Justin Timberlake is joining a high-profile group, trying to score a MLB team for Nashville. Timberlake, a Grammy Award winner and Memphis Grizzlies minority owner, is a pitch-perfect addition to the Music City Baseball investment group.
Timberlake, a Memphis native, is excited by the prospect of a Nashville MLB team. “I am thrilled to be involved in the movement to bring Major League Baseball to the great state of Tennessee. I believe in Music City Baseball’s vision of linking baseball and music in a unique way to unite and entertain people …” Timberlake has good company for his MLB quest.
Music City Baseball’s Heavy Hitters
Nashville has put together an all-star lineup to attract a MLB franchise. Music City Baseball hosts a number of baseball luminaries, including Dave “Smoke” Stewart, Tony La Russa and Barry Zitto. The group also recently added Dave Dombrowski, who has overseen some of baseball’s most successful franchises.
There were already a number of Nashville musicians on board, including Larry Gatlin. But the group felt Timberlake’s addition would help their MLB prospects.
“For us this is huge,” Dombrowski said. “I mean Timberlake is somebody that’s well-known, huge in the area and the region and the state. He supports baseball and all of the other things we stand for. Having someone like that involved speaks a lot for his interest in making this work…”
Which MLB Team Will Timberlake Woo?
Prior to the pandemic, there was talk of MLB expansion. MLB Commissioner Rob Manfred has mentioned Las Vegas, Charlotte, Portland, Nashville, Vancouver, and Montreal as possible franchise expansion locations.
Expansion seems like an odd choice for a sport financially crippled by a global pandemic. But it wouldn’t be the first time MLB expanded under financial hardship. In 1990, MLB owners paid $280 million to the players association to settle collusion allegations. To help offset the cost, MLB added the Marlins and Rockies — generating expansion fees.
Meanwhile, some existing teams could be forced to move. Manfred once threatened to move the Oakland A’s to Las Vegas if they didn’t get a new stadium. The Oakland Coliseum was built in 1966 and is one of the last multi-purpose stadiums in operation. While a new A’s stadium was in the works, the pandemic has put its fate in question.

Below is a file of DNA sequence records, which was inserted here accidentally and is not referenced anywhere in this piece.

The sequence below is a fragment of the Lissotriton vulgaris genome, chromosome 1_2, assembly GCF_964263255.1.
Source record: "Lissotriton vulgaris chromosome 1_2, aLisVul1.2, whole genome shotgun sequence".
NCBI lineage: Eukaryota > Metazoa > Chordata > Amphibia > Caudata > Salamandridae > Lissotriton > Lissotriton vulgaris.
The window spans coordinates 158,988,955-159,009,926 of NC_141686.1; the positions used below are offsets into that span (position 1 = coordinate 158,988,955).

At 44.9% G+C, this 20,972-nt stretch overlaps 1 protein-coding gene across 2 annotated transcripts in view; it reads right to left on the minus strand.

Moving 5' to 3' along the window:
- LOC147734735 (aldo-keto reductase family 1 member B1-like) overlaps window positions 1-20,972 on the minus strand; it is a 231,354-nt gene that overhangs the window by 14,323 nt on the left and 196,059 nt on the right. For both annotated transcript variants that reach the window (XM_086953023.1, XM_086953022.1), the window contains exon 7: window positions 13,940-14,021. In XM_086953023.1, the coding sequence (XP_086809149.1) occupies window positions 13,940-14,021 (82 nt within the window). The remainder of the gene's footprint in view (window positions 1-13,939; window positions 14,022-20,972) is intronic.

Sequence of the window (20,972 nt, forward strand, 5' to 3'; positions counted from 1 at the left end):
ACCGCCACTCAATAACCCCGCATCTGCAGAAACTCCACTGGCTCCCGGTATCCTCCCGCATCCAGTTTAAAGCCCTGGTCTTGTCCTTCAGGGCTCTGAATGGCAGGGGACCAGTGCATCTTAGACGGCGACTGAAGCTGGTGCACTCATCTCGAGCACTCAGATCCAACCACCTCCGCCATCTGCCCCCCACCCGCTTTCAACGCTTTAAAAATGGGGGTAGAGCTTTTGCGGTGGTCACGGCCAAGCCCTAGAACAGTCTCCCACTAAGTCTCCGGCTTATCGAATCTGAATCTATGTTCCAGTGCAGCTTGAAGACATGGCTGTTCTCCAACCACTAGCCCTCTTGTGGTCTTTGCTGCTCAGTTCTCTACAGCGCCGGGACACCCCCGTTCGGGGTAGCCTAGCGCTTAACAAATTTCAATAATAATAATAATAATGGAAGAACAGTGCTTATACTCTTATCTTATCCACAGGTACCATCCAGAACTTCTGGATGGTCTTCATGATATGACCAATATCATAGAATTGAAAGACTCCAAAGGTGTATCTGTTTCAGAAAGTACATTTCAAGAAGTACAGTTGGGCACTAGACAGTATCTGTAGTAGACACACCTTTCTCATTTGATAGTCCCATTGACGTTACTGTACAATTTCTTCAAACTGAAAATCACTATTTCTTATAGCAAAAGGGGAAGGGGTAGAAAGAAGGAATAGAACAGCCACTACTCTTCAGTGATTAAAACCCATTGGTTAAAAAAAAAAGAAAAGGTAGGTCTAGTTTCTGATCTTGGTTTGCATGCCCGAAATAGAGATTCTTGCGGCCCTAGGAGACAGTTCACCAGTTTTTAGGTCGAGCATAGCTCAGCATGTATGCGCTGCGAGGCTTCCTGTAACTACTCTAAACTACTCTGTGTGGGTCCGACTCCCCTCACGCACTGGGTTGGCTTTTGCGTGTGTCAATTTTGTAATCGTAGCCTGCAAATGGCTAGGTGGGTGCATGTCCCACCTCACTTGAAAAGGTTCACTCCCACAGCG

Tampa Bay and the Miami Marlins are both vulnerable for relocation due to their consistently low attendance. But after signing a lucrative TV deal in 2018, Tampa Bay might have some financial wiggle room. The Marlins’ existing television contract, however, expires this year. And 2020 is a lousy year to renegotiate. On the other hand, Marlins Park is relatively new.
There may be another reason to suspect the Marlins could make Music City’s short list. Dave Dombrowski joined Music City Baseball in July. While his baseball management experience spans a number clubs, Dombrowski spent roughly decade with the Marlins. In fact, he was the Marlins’ GM when the team won its first World Series title in 1997.
All Hat and No Team
If Timberlake and his new crew get a MLB franchise for Nashville, it will be called The Nashville Stars. The name honors the city’s Negro league legacy. The original Nashville Stars played from the 1930s through the early 1950s.
But Music City Baseball still has many hurdles to clear. Nashville is struggling amid the pandemic, like many other entertainment/tourist economies. Few few major league franchises find homes without public financial support.
Music City Baseball, however, remains hopeful. In fact, you can already buy Nashville Stars merchandise. Half of the net proceeds from Nashville Stars’ merchandise sales go to the Negro Leagues Baseball Museum.